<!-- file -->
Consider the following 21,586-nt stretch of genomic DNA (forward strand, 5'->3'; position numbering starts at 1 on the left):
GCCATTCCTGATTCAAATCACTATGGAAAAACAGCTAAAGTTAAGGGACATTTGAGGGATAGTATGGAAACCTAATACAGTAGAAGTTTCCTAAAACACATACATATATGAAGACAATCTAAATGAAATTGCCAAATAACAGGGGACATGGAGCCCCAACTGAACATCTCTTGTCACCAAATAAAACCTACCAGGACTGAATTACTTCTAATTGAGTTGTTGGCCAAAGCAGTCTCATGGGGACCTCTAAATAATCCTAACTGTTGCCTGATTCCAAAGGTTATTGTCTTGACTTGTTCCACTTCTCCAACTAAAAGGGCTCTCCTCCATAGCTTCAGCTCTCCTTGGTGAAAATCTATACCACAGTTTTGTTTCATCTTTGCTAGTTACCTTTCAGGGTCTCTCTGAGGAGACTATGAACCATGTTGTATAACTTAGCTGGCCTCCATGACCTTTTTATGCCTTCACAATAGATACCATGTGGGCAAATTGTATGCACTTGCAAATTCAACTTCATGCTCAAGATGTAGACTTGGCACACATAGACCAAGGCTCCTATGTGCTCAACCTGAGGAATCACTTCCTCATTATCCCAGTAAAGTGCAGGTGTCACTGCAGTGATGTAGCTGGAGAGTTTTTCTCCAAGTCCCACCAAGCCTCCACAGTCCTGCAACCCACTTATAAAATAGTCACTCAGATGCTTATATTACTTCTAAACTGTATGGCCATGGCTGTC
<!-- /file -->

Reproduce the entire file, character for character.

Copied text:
Consider the following 21,586-nt stretch of genomic DNA (forward strand, 5'->3'; position numbering starts at 1 on the left):
GCCATTCCTGATTCAAATCACTATGGAAAAACAGCTAAAGTTAAGGGACATTTGAGGGATAGTATGGAAACCTAATACAGTAGAAGTTTCCTAAAACACATACATATATGAAGACAATCTAAATGAAATTGCCAAATAACAGGGGACATGGAGCCCCAACTGAACATCTCTTGTCACCAAATAAAACCTACCAGGACTGAATTACTTCTAATTGAGTTGTTGGCCAAAGCAGTCTCATGGGGACCTCTAAATAATCCTAACTGTTGCCTGATTCCAAAGGTTATTGTCTTGACTTGTTCCACTTCTCCAACTAAAAGGGCTCTCCTCCATAGCTTCAGCTCTCCTTGGTGAAAATCTATACCACAGTTTTGTTTCATCTTTGCTAGTTACCTTTCAGGGTCTCTCTGAGGAGACTATGAACCATGTTGTATAACTTAGCTGGCCTCCATGACCTTTTTATGCCTTCACAATAGATACCATGTGGGCAAATTGTATGCACTTGCAAATTCAACTTCATGCTCAAGATGTAGACTTGGCACACATAGACCAAGGCTCCTATGTGCTCAACCTGAGGAATCACTTCCTCATTATCCCAGTAAAGTGCAGGTGTCACTGCAGTGATGTAGCTGGAGAGTTTTTCTCCAAGTCCCACCAAGCCTCCACAGTCCTGCAACCCACTTATAAAATAGTCACTCAGATGCTTATATTACTTCTAAACTGTATGGCCATGGCTGTC